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THE HIND AND THE PANTHER.

A POEM.

IN THREE PARTS.

Antiquam exquirite matrem.'

VIRG. (Æn. iii. 96.)

.Et vera incessu patuit Dea'

[Ibid. i. 405.)

TO THE READER.

THE nation is in too high a ferment for me to expect either fair war or even so much as fair quarter from a reader of the opposite party. All men are engaged either on this side or that; and though conscience is the common word 5 which is given by both, yet if a writer fall among enemies and cannot give the marks of their conscience, he is knocked down before the reasons of his own are heard. A Preface, therefore, which is but a bespeaking of favour, is altogether useless. What I desire the reader should know concerning 10 me he will find in the body of the poem, if he have but the patience to peruse it. Only this advertisement let him take beforehand, which relates to the merits of the cause. No general characters of parties (call 'em either Sects or Churches) can be so fully and exactly drawn as to comprehend all the 15 several members of 'em ; at least all such as are received under that denomination. For example: there are some of the Church by law established who envy not liberty of conscience to Dissenters, as being well satisfied that, according to their own principles, they ought not to persecute them. 20 Yet these by reason of their fewness I could not distinguish from the numbers of the rest, with whom they are embodied in one common name. On the other side, there are many of our sects, and more indeed than I could reasonably have hoped, who have withdrawn themselves from the communion 25 of the Panther and embraced this gracious Indulgence of his Majesty in point of toleration. But neither to the one nor the other of these is this Satire any way intended : 'tis aimed only at the refractory and disobedient on either side. For those who have come over to the royal party are consequently 30 supposed to be out of gun-shot. Our physicians have observed, that in process of time some diseases have abated of their virulence and have in a manner worn out their malignity,

so as to be no longer mortal: and why may not I suppose 5 the same concerning some of those who have formerly been

enemies to kingly government as well as Catholic religion? I hope they have now another notion of both, as having found by comfortable experience that the doctrine of persecution is

far from being an article of our faith. 10 'Tis not for any private man to censure the proceedings of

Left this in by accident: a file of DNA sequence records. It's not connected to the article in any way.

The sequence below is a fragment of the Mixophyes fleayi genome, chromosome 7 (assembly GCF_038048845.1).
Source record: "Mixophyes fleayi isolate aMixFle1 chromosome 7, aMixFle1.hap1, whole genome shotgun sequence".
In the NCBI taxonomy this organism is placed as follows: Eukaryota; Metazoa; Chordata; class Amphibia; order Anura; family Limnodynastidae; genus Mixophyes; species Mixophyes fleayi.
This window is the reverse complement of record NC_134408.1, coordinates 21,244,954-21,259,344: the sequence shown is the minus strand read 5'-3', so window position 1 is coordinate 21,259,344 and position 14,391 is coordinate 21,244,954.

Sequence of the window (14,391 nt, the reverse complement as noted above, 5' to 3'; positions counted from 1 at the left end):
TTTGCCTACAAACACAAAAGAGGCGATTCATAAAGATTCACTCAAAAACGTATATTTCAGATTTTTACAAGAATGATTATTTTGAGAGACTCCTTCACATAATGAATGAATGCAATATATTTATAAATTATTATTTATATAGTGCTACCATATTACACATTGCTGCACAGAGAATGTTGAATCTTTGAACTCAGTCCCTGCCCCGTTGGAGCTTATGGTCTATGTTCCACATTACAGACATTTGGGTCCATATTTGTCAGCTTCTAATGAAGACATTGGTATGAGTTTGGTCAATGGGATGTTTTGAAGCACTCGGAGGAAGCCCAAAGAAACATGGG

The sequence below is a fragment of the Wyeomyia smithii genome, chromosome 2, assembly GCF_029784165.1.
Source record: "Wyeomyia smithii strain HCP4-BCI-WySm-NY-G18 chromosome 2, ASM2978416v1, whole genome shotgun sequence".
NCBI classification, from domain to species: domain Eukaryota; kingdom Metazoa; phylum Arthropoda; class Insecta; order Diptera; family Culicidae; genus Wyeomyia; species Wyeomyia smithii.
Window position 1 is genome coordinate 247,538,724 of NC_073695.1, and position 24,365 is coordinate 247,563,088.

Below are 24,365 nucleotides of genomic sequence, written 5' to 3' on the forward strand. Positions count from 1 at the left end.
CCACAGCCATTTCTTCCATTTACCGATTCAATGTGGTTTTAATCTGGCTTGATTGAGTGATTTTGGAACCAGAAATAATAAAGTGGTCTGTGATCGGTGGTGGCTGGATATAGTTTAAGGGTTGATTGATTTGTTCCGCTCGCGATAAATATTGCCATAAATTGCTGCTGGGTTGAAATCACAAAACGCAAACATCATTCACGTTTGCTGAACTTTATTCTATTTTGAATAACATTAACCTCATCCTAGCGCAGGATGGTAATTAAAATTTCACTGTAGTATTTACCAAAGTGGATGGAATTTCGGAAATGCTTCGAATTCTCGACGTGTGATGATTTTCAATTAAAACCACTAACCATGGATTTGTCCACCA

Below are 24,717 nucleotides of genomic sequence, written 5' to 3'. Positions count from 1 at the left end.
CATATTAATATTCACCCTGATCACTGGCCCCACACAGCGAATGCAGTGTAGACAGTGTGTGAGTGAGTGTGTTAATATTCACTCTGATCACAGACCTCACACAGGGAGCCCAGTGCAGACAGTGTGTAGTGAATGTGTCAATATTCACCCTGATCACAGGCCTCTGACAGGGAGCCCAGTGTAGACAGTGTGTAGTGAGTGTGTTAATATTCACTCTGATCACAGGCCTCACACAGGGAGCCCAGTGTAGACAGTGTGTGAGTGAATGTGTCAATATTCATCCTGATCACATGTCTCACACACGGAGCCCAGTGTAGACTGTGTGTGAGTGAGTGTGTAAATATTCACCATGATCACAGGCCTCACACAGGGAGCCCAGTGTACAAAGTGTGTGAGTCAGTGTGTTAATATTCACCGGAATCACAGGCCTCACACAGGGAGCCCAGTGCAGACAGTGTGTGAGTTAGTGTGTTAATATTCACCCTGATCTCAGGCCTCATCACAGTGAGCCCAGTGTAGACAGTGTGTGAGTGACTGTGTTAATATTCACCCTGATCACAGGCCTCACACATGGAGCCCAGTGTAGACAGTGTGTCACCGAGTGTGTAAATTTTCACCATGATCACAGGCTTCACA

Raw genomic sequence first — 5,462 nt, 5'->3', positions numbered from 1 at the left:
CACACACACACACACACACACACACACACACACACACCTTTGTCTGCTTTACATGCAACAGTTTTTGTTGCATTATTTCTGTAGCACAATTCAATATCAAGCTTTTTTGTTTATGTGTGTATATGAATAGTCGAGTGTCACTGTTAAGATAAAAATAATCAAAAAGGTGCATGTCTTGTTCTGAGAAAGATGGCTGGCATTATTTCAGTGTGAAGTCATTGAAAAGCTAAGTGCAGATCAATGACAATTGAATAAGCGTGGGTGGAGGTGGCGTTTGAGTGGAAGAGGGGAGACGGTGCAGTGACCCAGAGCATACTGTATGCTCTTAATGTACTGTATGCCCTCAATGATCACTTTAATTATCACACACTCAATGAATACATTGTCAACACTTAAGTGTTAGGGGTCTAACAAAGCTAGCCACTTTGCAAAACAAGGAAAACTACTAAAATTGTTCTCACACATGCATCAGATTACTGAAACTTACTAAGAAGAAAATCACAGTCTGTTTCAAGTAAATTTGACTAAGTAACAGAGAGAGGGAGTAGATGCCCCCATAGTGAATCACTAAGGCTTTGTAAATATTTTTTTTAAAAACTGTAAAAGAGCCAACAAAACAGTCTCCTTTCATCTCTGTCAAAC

a foreign Prince; but without suspicion of flattery I may praise our own, who has taken contrary measures, and those more suitable to the spirit of Christianity. Some of the

Dissenters, in their addresses to his Majesty, have said that 15 he has restored God to his empire over conscience. I confess

I dare not stretch the figure to so great a boldness; but I may safely say, that conscience is the royalty and prerogative of every private man. He is absolute in his own breast, and

accountable to no earthly power for that which passes only 20 betwixt God and him. Those who are driven into the fold are, generally speaking, rather made hypocrites than converts.

This indulgence being granted to all the sects, it ought in reason to be expected that they should both receive it and

receive it thankfully. For at this time of day to refuse the 25 benefit and adhere to those whom they have esteemed their

persecutors, what is it else but publicly to own that they suffered not before for conscience sake, but only out of pride and obstinacy to separate from a Church for those impositions

which they now judge may be lawfully obeyed ? After they 30 have so long contended for their classical ordination (not to

speak of rites and ceremonies), will they at length submit to an episcopal? If they can go so far out of complaisance to their old enemies, methinks a little reason should persuade 'em

to take another step, and see whither that would lead 'em. 35 Of the receiving this toleration thankfully I shall say no

more than that they ought, and I doubt not they will, consider from what hands they received it. 'Tis not from a Cyrus, a heathen prince and a foreigner, but from a Christian

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